• MDRC Publications


      Lessons Learned from Career Pathways and Child First

      October, 2022
      Samantha Xia, Camille Préel-Dumas, Kristin Porter

      Social services programs are increasingly looking to forecast which participants are likely to reach major milestones. Some explore advanced predictive modeling, but the Center for Data Insights (CDI) has found that such methods come with trade-offs. This post outlines CDI’s approach to predictive analytics, using illustrations from two studies.

      June, 2022
      Kristin Porter, Zarni Htet, Kristen Hunter, Luke Miratrix

      Multiple testing procedures reduce the likelihood of false positive findings, but can also reduce the probability of detecting true effects. This post introduces two open-source software tools from the Power Under Multiplicity Project that can help researchers plan analyses for randomized controlled trials using multiple testing procedures.


      Evidence from Child First

      May, 2022

      This brief presents results from a proof-of-concept exercise that examined the potential benefits of using predictive analytics to improve service delivery by Child First, a program that provides therapeutic support to families with young children. The information may be useful for other organizations interested in implementing these cutting-edge tools.

      May, 2020
      Kristin Porter, Cindy Redcross, Luke Miratrix

      Pretrial release and detention decisions for defendants are increasingly guided by risk assessments guided by data, which are intended to counteract biases but have the potential to introduce new biases and perpetuate racial disparities. This research brief describes the approach taken by MDRC to understand, assess, and address these biases.

      November, 2017
      Kristin Porter

      Assessing an intervention’s effects on multiple outcomes increases the risk of false positives. Procedures that make adjustments to address this risk can reduce power, or the probability of detecting effects that do exist. MDRC’s Reflections on Methodology discusses how to estimate power when making adjustments as well as alternative definitions of power.

      Issue Focus
      September, 2017
      Rekha Balu, Kristin Porter

      As organizations increase their use of sophisticated screening and risk assessments in their decision making, the results have the potential to fundamentally change practice, organizational culture, and the structure of work. Implementation researchers can inform the use of predictive analytic tools both before and after their adoption.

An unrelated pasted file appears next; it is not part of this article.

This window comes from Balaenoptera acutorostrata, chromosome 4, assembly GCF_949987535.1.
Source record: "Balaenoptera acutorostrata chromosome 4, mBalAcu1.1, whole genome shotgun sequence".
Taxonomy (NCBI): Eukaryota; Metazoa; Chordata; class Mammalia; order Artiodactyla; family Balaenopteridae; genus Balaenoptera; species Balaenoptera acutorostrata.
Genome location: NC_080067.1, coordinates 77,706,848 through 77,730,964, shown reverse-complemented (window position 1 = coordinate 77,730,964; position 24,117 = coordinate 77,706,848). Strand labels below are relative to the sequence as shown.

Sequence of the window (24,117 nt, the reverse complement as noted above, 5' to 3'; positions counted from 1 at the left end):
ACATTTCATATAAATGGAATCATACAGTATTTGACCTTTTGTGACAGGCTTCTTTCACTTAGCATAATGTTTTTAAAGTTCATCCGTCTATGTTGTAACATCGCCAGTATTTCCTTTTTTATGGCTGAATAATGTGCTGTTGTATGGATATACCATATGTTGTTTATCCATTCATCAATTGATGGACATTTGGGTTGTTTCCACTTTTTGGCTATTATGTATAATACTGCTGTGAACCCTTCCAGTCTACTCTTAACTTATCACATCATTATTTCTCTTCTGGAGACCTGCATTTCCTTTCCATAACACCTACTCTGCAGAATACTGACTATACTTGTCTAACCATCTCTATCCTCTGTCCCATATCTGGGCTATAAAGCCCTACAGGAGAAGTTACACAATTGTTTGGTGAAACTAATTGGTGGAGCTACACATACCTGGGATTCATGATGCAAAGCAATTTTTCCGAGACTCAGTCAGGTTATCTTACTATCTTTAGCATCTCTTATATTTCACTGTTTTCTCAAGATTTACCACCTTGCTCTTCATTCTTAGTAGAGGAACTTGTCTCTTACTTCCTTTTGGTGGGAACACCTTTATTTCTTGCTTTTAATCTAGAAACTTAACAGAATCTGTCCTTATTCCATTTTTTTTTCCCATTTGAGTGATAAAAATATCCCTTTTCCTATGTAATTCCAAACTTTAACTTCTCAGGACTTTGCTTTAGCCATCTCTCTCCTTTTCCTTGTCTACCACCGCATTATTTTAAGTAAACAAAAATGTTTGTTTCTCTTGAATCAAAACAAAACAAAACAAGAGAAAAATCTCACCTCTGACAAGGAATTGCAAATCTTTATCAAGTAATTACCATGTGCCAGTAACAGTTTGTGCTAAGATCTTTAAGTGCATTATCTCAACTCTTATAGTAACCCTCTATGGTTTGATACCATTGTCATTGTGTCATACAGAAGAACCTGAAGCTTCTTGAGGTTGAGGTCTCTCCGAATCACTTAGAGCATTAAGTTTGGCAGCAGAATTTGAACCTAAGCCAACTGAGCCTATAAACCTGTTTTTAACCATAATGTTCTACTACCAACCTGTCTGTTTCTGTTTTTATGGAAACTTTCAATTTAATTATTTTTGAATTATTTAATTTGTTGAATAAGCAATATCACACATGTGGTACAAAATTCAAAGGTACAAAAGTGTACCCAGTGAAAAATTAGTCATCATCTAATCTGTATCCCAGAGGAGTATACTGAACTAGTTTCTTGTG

September, 2017
      Kristin Porter, Rekha Balu, Richard Hendra

      Machine learning algorithms, when combined with the contextual knowledge of researchers and practitioners, offer service providers nuanced estimates of risk and opportunities to refine their efforts. The first post of a new series, Reflections on Methodology, discusses how MDRC helps organizations make the most of predictive modeling tools.


      Results from a Partnership Between New Visions for Public Schools and MDRC

      November, 2016
      Rekha Balu, Kristin Porter, Brad Gunton

      A custom-designed intervention aimed to improve New York City high school students’ attendance by using text messaging to send parents daily absence updates and weekly attendance summaries. The rapid-turnaround randomized evaluation found that the short-term intervention did not improve attendance rates during the second semester of the 2015-2016 school year.


      A Primer for Researchers Working with Education Data

      November, 2016
      Kristin Porter, Rekha Balu

      Predictive modeling estimates individuals’ probabilities of future outcomes by building and testing a model using data on similar individuals whose outcomes are already known. The method offers benefits for continuous improvement efforts and efficient allocation of resources. This paper explains MDRC’s framework for using predictive modeling in education.


      A Guide for Researchers

      July, 2016
      Kristin Porter